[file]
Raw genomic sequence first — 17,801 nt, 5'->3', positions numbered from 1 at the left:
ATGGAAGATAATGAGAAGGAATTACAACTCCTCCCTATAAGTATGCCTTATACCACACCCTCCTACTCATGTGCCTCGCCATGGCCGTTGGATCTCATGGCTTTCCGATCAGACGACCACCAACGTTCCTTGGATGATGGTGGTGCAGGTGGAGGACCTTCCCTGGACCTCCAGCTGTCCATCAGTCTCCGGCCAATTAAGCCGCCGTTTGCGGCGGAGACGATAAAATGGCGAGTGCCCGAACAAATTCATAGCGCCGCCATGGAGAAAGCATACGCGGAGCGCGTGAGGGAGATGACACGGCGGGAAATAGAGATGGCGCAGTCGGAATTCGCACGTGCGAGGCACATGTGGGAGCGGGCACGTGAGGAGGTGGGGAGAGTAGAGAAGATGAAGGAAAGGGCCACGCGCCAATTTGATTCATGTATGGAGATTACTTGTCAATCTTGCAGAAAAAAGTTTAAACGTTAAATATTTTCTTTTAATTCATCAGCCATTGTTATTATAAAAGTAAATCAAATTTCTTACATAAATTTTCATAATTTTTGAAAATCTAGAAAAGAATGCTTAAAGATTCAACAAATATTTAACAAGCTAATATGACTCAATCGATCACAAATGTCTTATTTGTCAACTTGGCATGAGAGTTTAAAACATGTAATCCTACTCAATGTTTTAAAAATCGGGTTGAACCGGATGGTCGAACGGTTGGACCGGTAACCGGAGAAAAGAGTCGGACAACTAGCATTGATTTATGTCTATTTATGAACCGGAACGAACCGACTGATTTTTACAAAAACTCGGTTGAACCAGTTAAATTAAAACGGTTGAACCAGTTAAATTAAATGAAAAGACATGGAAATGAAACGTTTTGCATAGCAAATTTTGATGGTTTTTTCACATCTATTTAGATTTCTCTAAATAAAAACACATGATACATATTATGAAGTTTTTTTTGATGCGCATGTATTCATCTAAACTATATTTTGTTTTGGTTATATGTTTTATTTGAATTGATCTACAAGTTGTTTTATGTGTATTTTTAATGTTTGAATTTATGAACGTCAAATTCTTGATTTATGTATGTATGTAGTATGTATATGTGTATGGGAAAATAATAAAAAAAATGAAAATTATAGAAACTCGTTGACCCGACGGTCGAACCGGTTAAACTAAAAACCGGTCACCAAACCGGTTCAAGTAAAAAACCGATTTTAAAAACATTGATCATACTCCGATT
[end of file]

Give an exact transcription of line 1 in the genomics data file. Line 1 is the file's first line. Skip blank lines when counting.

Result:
Raw genomic sequence first — 17,801 nt, 5'->3', positions numbered from 1 at the left: